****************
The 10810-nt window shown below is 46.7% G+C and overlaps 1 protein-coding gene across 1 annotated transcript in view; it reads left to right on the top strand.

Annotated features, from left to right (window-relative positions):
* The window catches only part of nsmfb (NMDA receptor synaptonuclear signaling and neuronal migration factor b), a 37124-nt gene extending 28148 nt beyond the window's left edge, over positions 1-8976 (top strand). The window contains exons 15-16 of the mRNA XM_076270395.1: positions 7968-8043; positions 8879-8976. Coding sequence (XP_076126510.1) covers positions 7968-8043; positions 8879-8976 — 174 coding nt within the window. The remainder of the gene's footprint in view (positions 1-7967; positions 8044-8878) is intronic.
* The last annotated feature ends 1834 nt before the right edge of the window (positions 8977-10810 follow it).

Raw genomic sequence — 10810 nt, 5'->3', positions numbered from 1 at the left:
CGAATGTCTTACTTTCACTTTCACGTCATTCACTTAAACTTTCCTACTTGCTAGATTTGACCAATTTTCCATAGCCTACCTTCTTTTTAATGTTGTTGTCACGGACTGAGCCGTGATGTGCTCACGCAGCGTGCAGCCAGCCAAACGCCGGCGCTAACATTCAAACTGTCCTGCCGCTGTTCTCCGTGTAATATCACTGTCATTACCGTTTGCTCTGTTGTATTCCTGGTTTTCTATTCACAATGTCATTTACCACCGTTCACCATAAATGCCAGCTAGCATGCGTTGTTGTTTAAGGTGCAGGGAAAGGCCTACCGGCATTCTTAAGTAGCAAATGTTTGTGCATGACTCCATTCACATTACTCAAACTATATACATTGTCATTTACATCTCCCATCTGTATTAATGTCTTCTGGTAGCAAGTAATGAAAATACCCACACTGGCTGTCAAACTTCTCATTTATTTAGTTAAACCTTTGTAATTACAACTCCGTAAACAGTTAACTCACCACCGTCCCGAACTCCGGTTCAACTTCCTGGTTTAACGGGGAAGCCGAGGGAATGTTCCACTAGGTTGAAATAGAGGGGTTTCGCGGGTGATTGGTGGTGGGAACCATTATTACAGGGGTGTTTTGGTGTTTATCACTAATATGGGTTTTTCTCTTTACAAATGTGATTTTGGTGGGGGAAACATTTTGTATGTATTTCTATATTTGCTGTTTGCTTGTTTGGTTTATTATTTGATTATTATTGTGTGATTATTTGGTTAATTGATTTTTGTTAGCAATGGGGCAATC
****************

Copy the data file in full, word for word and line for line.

The 10810-nt window shown below is 46.7% G+C and overlaps 1 protein-coding gene across 1 annotated transcript in view; it reads left to right on the top strand.

Annotated features, from left to right (window-relative positions):
* The window catches only part of nsmfb (NMDA receptor synaptonuclear signaling and neuronal migration factor b), a 37124-nt gene extending 28148 nt beyond the window's left edge, over positions 1-8976 (top strand). The window contains exons 15-16 of the mRNA XM_076270395.1: positions 7968-8043; positions 8879-8976. Coding sequence (XP_076126510.1) covers positions 7968-8043; positions 8879-8976 — 174 coding nt within the window. The remainder of the gene's footprint in view (positions 1-7967; positions 8044-8878) is intronic.
* The last annotated feature ends 1834 nt before the right edge of the window (positions 8977-10810 follow it).

Raw genomic sequence — 10810 nt, 5'->3', positions numbered from 1 at the left:
CGAATGTCTTACTTTCACTTTCACGTCATTCACTTAAACTTTCCTACTTGCTAGATTTGACCAATTTTCCATAGCCTACCTTCTTTTTAATGTTGTTGTCACGGACTGAGCCGTGATGTGCTCACGCAGCGTGCAGCCAGCCAAACGCCGGCGCTAACATTCAAACTGTCCTGCCGCTGTTCTCCGTGTAATATCACTGTCATTACCGTTTGCTCTGTTGTATTCCTGGTTTTCTATTCACAATGTCATTTACCACCGTTCACCATAAATGCCAGCTAGCATGCGTTGTTGTTTAAGGTGCAGGGAAAGGCCTACCGGCATTCTTAAGTAGCAAATGTTTGTGCATGACTCCATTCACATTACTCAAACTATATACATTGTCATTTACATCTCCCATCTGTATTAATGTCTTCTGGTAGCAAGTAATGAAAATACCCACACTGGCTGTCAAACTTCTCATTTATTTAGTTAAACCTTTGTAATTACAACTCCGTAAACAGTTAACTCACCACCGTCCCGAACTCCGGTTCAACTTCCTGGTTTAACGGGGAAGCCGAGGGAATGTTCCACTAGGTTGAAATAGAGGGGTTTCGCGGGTGATTGGTGGTGGGAACCATTATTACAGGGGTGTTTTGGTGTTTATCACTAATATGGGTTTTTCTCTTTACAAATGTGATTTTGGTGGGGGAAACATTTTGTATGTATTTCTATATTTGCTGTTTGCTTGTTTGGTTTATTATTTGATTATTATTGTGTGATTATTTGGTTAATTGATTTTTGTTAGCAATGGGGCAATC